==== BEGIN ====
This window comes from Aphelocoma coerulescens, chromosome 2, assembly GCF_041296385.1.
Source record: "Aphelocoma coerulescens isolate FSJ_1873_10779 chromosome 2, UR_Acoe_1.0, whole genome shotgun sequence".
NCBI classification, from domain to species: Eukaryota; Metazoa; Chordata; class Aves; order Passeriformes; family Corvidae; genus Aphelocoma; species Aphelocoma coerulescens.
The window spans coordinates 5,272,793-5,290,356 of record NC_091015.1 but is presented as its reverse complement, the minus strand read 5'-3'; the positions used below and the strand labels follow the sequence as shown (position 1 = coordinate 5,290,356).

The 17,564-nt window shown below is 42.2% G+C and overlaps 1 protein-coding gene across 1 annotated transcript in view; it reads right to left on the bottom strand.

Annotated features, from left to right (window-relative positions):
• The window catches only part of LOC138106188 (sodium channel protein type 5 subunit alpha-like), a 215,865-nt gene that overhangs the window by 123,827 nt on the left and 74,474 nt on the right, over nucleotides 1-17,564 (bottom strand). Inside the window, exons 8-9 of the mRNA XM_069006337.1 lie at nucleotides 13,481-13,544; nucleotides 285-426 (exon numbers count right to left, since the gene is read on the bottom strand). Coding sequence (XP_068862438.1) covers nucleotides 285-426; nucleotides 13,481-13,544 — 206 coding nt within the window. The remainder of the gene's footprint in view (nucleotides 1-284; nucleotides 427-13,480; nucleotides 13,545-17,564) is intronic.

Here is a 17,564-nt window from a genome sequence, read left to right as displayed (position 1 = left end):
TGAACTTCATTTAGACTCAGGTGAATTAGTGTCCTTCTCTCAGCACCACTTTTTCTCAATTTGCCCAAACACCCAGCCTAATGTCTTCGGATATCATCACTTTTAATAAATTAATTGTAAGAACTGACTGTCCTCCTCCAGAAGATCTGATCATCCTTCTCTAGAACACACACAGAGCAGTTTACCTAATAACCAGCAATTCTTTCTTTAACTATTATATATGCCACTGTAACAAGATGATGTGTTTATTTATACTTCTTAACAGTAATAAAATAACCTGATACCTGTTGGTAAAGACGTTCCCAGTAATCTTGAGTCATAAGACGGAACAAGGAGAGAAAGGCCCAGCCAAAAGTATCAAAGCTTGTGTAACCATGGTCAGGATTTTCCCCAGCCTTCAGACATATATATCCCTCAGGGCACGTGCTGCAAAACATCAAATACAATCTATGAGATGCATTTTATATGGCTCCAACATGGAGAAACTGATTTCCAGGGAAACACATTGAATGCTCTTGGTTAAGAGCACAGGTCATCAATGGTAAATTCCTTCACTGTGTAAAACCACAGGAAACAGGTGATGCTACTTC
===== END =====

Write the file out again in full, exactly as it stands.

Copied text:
This window comes from Aphelocoma coerulescens, chromosome 2, assembly GCF_041296385.1.
Source record: "Aphelocoma coerulescens isolate FSJ_1873_10779 chromosome 2, UR_Acoe_1.0, whole genome shotgun sequence".
NCBI classification, from domain to species: Eukaryota; Metazoa; Chordata; class Aves; order Passeriformes; family Corvidae; genus Aphelocoma; species Aphelocoma coerulescens.
The window spans coordinates 5,272,793-5,290,356 of record NC_091015.1 but is presented as its reverse complement, the minus strand read 5'-3'; the positions used below and the strand labels follow the sequence as shown (position 1 = coordinate 5,290,356).

The 17,564-nt window shown below is 42.2% G+C and overlaps 1 protein-coding gene across 1 annotated transcript in view; it reads right to left on the bottom strand.

Annotated features, from left to right (window-relative positions):
• The window catches only part of LOC138106188 (sodium channel protein type 5 subunit alpha-like), a 215,865-nt gene that overhangs the window by 123,827 nt on the left and 74,474 nt on the right, over nucleotides 1-17,564 (bottom strand). Inside the window, exons 8-9 of the mRNA XM_069006337.1 lie at nucleotides 13,481-13,544; nucleotides 285-426 (exon numbers count right to left, since the gene is read on the bottom strand). Coding sequence (XP_068862438.1) covers nucleotides 285-426; nucleotides 13,481-13,544 — 206 coding nt within the window. The remainder of the gene's footprint in view (nucleotides 1-284; nucleotides 427-13,480; nucleotides 13,545-17,564) is intronic.

Here is a 17,564-nt window from a genome sequence, read left to right as displayed (position 1 = left end):
TGAACTTCATTTAGACTCAGGTGAATTAGTGTCCTTCTCTCAGCACCACTTTTTCTCAATTTGCCCAAACACCCAGCCTAATGTCTTCGGATATCATCACTTTTAATAAATTAATTGTAAGAACTGACTGTCCTCCTCCAGAAGATCTGATCATCCTTCTCTAGAACACACACAGAGCAGTTTACCTAATAACCAGCAATTCTTTCTTTAACTATTATATATGCCACTGTAACAAGATGATGTGTTTATTTATACTTCTTAACAGTAATAAAATAACCTGATACCTGTTGGTAAAGACGTTCCCAGTAATCTTGAGTCATAAGACGGAACAAGGAGAGAAAGGCCCAGCCAAAAGTATCAAAGCTTGTGTAACCATGGTCAGGATTTTCCCCAGCCTTCAGACATATATATCCCTCAGGGCACGTGCTGCAAAACATCAAATACAATCTATGAGATGCATTTTATATGGCTCCAACATGGAGAAACTGATTTCCAGGGAAACACATTGAATGCTCTTGGTTAAGAGCACAGGTCATCAATGGTAAATTCCTTCACTGTGTAAAACCACAGGAAACAGGTGATGCTACTTC